Imagine a male MP, writing in the Daily Telegraph, begs his colleagues to come together and form an emergency all-male cabinet to push through Brexit because women are too accommodating and won’t be firm and bullish enough to stand up to European leaders and demand a good deal for Britain. It is widely known men are more confrontational, more demanding, and less willing to negotiate away their red lines, so in the interests of delivering Brexit we need senior men from all parties to come together and form a new cabinet in the national interest.
Green Party MP Caroline Lucas – feminist, progressive, breaker of barriers and critic of stereotypes – would be first in line to fire back, branding such a man a sexist who has demeaned his fellow men by assuming they all think and act the same way.
So why does she make the opposite point in The Guardian today, demanding an all-female Cabinet to stop Brexit – and expect no backlash? As well as the whole stopping Brexit thing, Lucas’ argument falls down in two main areas – sexism and politics.
Firstly, the sexism. Lucas writes that in her experience women are “less tribal” and more trusting, so can work together in the national interest to stop Brexit. I’m not sure what House of Commons she has been sitting in for the last nine years, but the idea that partisan warriors like Diane Abbott and Andrea Jenkyns could work together strikes me as more than a little pie in the sky.
Lucas also lumps together 51% of the population (and 32% of the House of Commons), assigning them passive, co-operative characteristics and – by extension – labelling men as confrontational and disobliging she feeds into the gender stereotypes she has spent much of her career fighting against. Ironically, these are just the kind of comments that so enrage certain feminists when they come from the likes of Jordan Peterson.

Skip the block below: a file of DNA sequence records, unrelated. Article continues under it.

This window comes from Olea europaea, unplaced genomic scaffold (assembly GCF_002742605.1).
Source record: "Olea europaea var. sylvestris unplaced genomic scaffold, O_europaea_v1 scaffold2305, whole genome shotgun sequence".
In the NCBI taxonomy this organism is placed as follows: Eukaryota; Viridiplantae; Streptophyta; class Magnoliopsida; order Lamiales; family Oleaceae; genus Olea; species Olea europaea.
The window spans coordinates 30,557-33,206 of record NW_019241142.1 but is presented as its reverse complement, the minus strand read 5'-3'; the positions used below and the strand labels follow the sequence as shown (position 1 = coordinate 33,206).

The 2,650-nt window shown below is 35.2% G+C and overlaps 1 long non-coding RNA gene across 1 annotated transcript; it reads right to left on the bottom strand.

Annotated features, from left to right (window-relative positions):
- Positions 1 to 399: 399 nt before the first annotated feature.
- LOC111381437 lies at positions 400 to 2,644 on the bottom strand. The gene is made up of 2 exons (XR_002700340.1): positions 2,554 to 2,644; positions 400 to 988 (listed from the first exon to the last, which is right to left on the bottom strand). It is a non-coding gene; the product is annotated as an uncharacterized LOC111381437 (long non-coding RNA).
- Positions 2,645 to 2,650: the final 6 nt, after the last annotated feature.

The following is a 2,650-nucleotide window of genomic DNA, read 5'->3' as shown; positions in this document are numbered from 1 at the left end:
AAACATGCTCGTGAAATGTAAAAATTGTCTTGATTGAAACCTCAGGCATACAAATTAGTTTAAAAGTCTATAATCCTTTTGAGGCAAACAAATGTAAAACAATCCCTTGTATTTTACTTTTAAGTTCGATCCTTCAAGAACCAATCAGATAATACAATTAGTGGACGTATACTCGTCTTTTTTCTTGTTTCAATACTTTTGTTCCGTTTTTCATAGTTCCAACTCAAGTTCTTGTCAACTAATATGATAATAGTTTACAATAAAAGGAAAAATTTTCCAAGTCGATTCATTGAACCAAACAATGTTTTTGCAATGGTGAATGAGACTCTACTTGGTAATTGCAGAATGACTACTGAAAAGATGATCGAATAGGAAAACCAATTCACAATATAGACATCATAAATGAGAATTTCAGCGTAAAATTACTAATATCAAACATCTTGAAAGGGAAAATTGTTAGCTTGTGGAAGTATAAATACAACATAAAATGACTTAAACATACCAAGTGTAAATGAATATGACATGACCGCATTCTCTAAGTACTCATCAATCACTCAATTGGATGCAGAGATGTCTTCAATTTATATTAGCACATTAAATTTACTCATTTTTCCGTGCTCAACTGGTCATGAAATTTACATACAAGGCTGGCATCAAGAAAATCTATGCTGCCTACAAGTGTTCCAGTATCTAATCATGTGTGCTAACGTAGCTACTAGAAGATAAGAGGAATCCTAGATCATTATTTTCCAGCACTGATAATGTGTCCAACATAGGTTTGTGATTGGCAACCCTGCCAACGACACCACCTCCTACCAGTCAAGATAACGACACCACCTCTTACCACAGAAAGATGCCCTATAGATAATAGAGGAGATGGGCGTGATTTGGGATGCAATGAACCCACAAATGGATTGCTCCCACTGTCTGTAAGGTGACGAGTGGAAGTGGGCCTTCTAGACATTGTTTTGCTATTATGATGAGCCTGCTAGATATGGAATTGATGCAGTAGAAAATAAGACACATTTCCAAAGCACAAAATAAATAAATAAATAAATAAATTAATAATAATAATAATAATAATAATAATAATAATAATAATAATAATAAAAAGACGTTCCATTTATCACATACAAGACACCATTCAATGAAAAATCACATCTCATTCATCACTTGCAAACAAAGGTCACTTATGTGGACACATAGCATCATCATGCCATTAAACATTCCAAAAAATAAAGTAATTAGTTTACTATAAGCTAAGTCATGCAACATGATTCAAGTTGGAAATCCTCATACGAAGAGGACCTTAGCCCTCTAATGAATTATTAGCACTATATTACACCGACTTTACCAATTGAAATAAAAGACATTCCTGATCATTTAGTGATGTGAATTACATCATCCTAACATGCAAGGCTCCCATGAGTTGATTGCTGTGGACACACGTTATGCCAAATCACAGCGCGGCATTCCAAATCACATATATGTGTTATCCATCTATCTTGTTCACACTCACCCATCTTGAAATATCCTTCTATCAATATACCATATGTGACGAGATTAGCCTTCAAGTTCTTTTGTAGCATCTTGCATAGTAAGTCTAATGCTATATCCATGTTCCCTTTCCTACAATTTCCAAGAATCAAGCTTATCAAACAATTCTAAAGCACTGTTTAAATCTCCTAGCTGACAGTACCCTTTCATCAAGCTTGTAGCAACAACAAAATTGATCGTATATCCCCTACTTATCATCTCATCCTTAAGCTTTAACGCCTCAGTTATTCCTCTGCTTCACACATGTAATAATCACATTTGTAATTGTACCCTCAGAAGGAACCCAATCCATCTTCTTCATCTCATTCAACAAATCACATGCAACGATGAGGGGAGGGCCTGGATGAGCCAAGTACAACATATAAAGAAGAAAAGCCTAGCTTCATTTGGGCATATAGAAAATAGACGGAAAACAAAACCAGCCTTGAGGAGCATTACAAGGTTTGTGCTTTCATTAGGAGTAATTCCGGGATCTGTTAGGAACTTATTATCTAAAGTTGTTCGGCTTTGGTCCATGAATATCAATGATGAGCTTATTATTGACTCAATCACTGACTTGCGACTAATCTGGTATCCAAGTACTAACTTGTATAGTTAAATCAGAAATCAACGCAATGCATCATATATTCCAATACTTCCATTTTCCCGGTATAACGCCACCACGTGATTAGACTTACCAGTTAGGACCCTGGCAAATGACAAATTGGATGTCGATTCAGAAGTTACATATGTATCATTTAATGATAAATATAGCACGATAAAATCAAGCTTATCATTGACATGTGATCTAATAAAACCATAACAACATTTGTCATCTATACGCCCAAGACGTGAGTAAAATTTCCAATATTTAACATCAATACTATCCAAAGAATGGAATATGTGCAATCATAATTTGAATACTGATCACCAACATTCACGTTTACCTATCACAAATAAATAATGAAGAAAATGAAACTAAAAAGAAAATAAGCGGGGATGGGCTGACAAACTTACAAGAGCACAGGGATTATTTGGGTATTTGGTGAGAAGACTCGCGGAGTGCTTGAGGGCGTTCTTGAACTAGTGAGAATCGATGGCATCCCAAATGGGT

It’s particularly galling given that Lucas is a leading campaigner against gender stereotypes in early childhood. She, rightly in my view, highlights the damage stereotypes can do in forming children’s expectations of what boys and girls should and should not do and say. But by promoting A fantasy cabinet where the girls get round the table and sort it all out over a lovely cup of camomile tea she is feeding in to the very narrative she claims to oppose.
Then there’s the politics of Lucas’ proposal. Does she really think all women will come together to stop Brexit? Lucas claims she has written to senior women on all sides, but she has been notably selective, approaching only those who agree with her Brexit position. Justine Greening is an excellent MP and a former Cabinet minister, but at the moment she is markedly less senior than Liz Truss, Priti Patel or Theresa Villiers.
Lucas is clearly aware these female MPs have very different Brexit opinions to herself. As Liz Truss herself pointed out on Twitter, it is hard to think of anything more sexist than assuming someone’s gender determines their worldview or attitude. Lucas also said she would be open to men sitting in her emergency cabinet, singling out Dominic Grieve as a potential man on the all-women shortlist. But if that is the case, why set out your stall for an all-women cabinet at all?
Instead of abandoning her own principles and indulging in lazy political clickbait to draw attention to her plan to overthrow the elected government, Lucas would do well to focus on the real issues facing women in politics.
Women only make up a third of MPs and make excellent candidates are put off by the high barriers to entry. The working conditions in Parliament are difficult for most MPs, but the long hours and lack of proper maternity support make it especially off putting for women who want to get involved in elected politics. Perhaps Lucas would have more candidates for her ladies-only cabinet if she stopped playing politics and focused on making concrete improvements to our political system.